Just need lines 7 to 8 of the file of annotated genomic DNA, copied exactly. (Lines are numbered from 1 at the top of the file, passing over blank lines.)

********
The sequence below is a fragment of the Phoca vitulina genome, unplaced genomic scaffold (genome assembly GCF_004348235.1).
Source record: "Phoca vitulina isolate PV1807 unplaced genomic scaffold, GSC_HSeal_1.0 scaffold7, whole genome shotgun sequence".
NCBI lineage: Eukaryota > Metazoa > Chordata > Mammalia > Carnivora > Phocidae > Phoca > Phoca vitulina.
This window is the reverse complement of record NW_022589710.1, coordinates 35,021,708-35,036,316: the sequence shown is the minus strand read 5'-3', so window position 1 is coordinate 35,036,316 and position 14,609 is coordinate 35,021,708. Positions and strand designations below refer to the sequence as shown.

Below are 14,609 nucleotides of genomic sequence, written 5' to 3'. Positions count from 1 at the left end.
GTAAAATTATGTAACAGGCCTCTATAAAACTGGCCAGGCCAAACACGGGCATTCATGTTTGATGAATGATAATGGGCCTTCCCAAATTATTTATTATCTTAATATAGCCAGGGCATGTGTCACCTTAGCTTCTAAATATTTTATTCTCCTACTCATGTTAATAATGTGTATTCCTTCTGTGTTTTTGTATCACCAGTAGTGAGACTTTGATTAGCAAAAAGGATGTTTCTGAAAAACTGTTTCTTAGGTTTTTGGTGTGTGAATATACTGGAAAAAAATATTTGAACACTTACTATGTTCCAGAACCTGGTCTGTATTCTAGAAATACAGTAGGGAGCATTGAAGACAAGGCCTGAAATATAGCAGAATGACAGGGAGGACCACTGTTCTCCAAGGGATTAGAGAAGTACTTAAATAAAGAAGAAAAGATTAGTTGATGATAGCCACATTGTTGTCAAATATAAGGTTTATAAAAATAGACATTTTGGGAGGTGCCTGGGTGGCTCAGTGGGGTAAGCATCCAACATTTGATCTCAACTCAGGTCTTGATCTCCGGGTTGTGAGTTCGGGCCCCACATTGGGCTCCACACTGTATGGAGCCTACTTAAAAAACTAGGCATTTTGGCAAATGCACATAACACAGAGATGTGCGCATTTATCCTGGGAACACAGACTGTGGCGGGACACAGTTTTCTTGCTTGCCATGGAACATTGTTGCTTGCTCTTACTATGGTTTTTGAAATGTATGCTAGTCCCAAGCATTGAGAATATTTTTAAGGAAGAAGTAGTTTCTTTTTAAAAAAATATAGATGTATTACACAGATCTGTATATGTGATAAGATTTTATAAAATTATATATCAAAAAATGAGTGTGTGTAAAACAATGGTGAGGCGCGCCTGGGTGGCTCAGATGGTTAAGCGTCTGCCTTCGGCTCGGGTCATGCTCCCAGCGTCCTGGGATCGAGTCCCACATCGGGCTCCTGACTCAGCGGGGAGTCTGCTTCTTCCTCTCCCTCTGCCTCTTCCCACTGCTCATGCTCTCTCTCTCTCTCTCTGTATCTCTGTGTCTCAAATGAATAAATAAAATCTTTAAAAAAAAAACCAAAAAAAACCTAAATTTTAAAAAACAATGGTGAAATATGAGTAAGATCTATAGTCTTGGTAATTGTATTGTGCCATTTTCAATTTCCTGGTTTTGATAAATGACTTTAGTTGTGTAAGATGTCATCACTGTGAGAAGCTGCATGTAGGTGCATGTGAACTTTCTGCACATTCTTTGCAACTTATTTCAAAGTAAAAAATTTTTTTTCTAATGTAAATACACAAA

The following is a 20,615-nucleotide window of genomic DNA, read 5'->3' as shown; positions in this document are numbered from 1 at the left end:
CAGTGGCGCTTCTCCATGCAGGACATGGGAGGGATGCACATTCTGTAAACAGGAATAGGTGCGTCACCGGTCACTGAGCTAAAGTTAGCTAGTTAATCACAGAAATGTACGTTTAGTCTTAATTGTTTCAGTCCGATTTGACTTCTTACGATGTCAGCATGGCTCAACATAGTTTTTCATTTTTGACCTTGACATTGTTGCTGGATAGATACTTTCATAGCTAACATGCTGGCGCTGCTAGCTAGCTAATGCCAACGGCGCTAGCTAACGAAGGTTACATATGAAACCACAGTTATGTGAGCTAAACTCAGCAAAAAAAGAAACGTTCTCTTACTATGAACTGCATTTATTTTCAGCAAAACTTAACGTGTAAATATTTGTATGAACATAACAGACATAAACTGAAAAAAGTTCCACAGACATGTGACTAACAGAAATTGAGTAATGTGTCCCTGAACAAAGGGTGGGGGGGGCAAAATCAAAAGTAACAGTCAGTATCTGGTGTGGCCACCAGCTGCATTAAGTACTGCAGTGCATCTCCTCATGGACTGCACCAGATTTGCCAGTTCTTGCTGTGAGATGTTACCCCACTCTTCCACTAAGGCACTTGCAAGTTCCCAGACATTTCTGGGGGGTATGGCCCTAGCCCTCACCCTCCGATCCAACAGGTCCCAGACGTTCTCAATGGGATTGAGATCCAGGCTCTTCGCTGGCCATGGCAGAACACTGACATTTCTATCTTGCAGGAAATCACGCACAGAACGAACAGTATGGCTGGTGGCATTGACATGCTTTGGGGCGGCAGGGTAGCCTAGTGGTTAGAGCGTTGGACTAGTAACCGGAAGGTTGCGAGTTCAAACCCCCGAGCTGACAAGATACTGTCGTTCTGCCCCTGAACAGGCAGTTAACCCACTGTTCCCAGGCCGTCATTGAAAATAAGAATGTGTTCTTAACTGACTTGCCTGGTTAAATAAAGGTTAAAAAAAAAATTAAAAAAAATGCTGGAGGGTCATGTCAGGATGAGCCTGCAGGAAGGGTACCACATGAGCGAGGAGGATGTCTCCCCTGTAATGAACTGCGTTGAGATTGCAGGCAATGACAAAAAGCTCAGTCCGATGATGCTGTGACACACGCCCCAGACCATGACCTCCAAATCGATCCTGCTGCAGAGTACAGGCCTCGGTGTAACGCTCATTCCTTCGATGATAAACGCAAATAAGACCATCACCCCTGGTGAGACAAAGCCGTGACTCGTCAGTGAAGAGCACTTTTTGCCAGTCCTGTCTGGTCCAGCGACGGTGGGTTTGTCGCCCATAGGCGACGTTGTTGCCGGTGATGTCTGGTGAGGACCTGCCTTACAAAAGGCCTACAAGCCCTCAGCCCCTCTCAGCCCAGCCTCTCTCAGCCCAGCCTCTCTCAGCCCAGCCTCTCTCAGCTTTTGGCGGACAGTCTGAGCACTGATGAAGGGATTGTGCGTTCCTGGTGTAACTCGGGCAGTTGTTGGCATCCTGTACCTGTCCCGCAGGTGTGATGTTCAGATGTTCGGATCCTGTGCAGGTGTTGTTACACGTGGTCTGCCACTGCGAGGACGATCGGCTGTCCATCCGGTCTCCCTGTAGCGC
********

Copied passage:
The following is a 20,615-nucleotide window of genomic DNA, read 5'->3' as shown; positions in this document are numbered from 1 at the left end:
CAGTGGCGCTTCTCCATGCAGGACATGGGAGGGATGCACATTCTGTAAACAGGAATAGGTGCGTCACCGGTCACTGAGCTAAAGTTAGCTAGTTAATCACAGAAATGTACGTTTAGTCTTAATTGTTTCAGTCCGATTTGACTTCTTACGATGTCAGCATGGCTCAACATAGTTTTTCATTTTTGACCTTGACATTGTTGCTGGATAGATACTTTCATAGCTAACATGCTGGCGCTGCTAGCTAGCTAATGCCAACGGCGCTAGCTAACGAAGGTTACATATGAAACCACAGTTATGTGAGCTAAACTCAGCAAAAAAAGAAACGTTCTCTTACTATGAACTGCATTTATTTTCAGCAAAACTTAACGTGTAAATATTTGTATGAACATAACAGACATAAACTGAAAAAAGTTCCACAGACATGTGACTAACAGAAATTGAGTAATGTGTCCCTGAACAAAGGGTGGGGGGGGCAAAATCAAAAGTAACAGTCAGTATCTGGTGTGGCCACCAGCTGCATTAAGTACTGCAGTGCATCTCCTCATGGACTGCACCAGATTTGCCAGTTCTTGCTGTGAGATGTTACCCCACTCTTCCACTAAGGCACTTGCAAGTTCCCAGACATTTCTGGGGGGTATGGCCCTAGCCCTCACCCTCCGATCCAACAGGTCCCAGACGTTCTCAATGGGATTGAGATCCAGGCTCTTCGCTGGCCATGGCAGAACACTGACATTTCTATCTTGCAGGAAATCACGCACAGAACGAACAGTATGGCTGGTGGCATTGACATGCTTTGGGGCGGCAGGGTAGCCTAGTGGTTAGAGCGTTGGACTAGTAACCGGAAGGTTGCGAGTTCAAACCCCCGAGCTGACAAGATACTGTCGTTCTGCCCCTGAACAGGCAGTTAACCCACTGTTCCCAGGCCGTCATTGAAAATAAGAATGTGTTCTTAACTGACTTGCCTGGTTAAATAAAGGTTAAAAAAAAAATTAAAAAAAATGCTGGAGGGTCATGTCAGGATGAGCCTGCAGGAAGGGTACCACATGAGCGAGGAGGATGTCTCCCCTGTAATGAACTGCGTTGAGATTGCAGGCAATGACAAAAAGCTCAGTCCGATGATGCTGTGACACACGCCCCAGACCATGACCTCCAAATCGATCCTGCTGCAGAGTACAGGCCTCGGTGTAACGCTCATTCCTTCGATGATAAACGCAAATAAGACCATCACCCCTGGTGAGACAAAGCCGTGACTCGTCAGTGAAGAGCACTTTTTGCCAGTCCTGTCTGGTCCAGCGACGGTGGGTTTGTCGCCCATAGGCGACGTTGTTGCCGGTGATGTCTGGTGAGGACCTGCCTTACAAAAGGCCTACAAGCCCTCAGCCCCTCTCAGCCCAGCCTCTCTCAGCCCAGCCTCTCTCAGCCCAGCCTCTCTCAGCTTTTGGCGGACAGTCTGAGCACTGATGAAGGGATTGTGCGTTCCTGGTGTAACTCGGGCAGTTGTTGGCATCCTGTACCTGTCCCGCAGGTGTGATGTTCAGATGTTCGGATCCTGTGCAGGTGTTGTTACACGTGGTCTGCCACTGCGAGGACGATCGGCTGTCCATCCGGTCTCCCTGTAGCGC